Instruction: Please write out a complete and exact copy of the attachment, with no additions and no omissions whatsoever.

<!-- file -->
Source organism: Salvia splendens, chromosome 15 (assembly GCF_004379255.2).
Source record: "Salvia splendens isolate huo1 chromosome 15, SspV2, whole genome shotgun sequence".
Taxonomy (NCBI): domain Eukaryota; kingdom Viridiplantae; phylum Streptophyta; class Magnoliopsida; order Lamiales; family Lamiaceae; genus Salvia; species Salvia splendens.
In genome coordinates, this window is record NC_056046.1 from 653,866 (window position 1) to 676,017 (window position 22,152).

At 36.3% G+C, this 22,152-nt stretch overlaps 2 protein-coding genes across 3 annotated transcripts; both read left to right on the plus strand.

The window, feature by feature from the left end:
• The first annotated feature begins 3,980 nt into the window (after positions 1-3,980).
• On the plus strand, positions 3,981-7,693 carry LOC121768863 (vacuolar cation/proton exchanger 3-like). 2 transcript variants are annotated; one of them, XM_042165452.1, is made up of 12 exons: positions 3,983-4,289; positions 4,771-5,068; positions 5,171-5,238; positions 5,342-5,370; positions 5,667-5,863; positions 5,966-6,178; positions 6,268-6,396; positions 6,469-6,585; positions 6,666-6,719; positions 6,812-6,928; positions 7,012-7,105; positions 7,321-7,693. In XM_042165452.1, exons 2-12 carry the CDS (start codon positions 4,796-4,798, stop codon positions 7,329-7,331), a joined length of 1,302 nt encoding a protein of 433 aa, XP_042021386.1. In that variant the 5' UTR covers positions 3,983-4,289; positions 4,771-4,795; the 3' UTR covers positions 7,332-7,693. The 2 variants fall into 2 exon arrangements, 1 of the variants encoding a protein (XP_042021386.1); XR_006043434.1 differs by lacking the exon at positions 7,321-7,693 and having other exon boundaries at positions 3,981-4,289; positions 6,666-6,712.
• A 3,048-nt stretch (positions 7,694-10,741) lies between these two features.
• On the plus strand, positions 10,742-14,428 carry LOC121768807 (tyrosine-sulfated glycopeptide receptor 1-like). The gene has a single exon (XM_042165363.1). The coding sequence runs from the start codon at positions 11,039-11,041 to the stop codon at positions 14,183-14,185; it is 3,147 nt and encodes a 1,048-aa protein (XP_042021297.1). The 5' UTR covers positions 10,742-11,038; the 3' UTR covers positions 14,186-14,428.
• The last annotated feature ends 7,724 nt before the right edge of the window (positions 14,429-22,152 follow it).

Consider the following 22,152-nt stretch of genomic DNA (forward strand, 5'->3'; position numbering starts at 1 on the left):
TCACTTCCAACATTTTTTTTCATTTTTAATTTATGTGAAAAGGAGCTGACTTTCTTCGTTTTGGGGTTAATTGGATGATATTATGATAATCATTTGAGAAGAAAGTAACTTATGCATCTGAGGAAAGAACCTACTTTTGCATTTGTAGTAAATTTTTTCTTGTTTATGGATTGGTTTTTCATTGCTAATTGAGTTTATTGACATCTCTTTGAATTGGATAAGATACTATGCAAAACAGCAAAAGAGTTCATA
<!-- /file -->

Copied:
Source organism: Salvia splendens, chromosome 15 (assembly GCF_004379255.2).
Source record: "Salvia splendens isolate huo1 chromosome 15, SspV2, whole genome shotgun sequence".
Taxonomy (NCBI): domain Eukaryota; kingdom Viridiplantae; phylum Streptophyta; class Magnoliopsida; order Lamiales; family Lamiaceae; genus Salvia; species Salvia splendens.
In genome coordinates, this window is record NC_056046.1 from 653,866 (window position 1) to 676,017 (window position 22,152).

At 36.3% G+C, this 22,152-nt stretch overlaps 2 protein-coding genes across 3 annotated transcripts; both read left to right on the plus strand.

The window, feature by feature from the left end:
• The first annotated feature begins 3,980 nt into the window (after positions 1-3,980).
• On the plus strand, positions 3,981-7,693 carry LOC121768863 (vacuolar cation/proton exchanger 3-like). 2 transcript variants are annotated; one of them, XM_042165452.1, is made up of 12 exons: positions 3,983-4,289; positions 4,771-5,068; positions 5,171-5,238; positions 5,342-5,370; positions 5,667-5,863; positions 5,966-6,178; positions 6,268-6,396; positions 6,469-6,585; positions 6,666-6,719; positions 6,812-6,928; positions 7,012-7,105; positions 7,321-7,693. In XM_042165452.1, exons 2-12 carry the CDS (start codon positions 4,796-4,798, stop codon positions 7,329-7,331), a joined length of 1,302 nt encoding a protein of 433 aa, XP_042021386.1. In that variant the 5' UTR covers positions 3,983-4,289; positions 4,771-4,795; the 3' UTR covers positions 7,332-7,693. The 2 variants fall into 2 exon arrangements, 1 of the variants encoding a protein (XP_042021386.1); XR_006043434.1 differs by lacking the exon at positions 7,321-7,693 and having other exon boundaries at positions 3,981-4,289; positions 6,666-6,712.
• A 3,048-nt stretch (positions 7,694-10,741) lies between these two features.
• On the plus strand, positions 10,742-14,428 carry LOC121768807 (tyrosine-sulfated glycopeptide receptor 1-like). The gene has a single exon (XM_042165363.1). The coding sequence runs from the start codon at positions 11,039-11,041 to the stop codon at positions 14,183-14,185; it is 3,147 nt and encodes a 1,048-aa protein (XP_042021297.1). The 5' UTR covers positions 10,742-11,038; the 3' UTR covers positions 14,186-14,428.
• The last annotated feature ends 7,724 nt before the right edge of the window (positions 14,429-22,152 follow it).

Consider the following 22,152-nt stretch of genomic DNA (forward strand, 5'->3'; position numbering starts at 1 on the left):
TCACTTCCAACATTTTTTTTCATTTTTAATTTATGTGAAAAGGAGCTGACTTTCTTCGTTTTGGGGTTAATTGGATGATATTATGATAATCATTTGAGAAGAAAGTAACTTATGCATCTGAGGAAAGAACCTACTTTTGCATTTGTAGTAAATTTTTTCTTGTTTATGGATTGGTTTTTCATTGCTAATTGAGTTTATTGACATCTCTTTGAATTGGATAAGATACTATGCAAAACAGCAAAAGAGTTCATA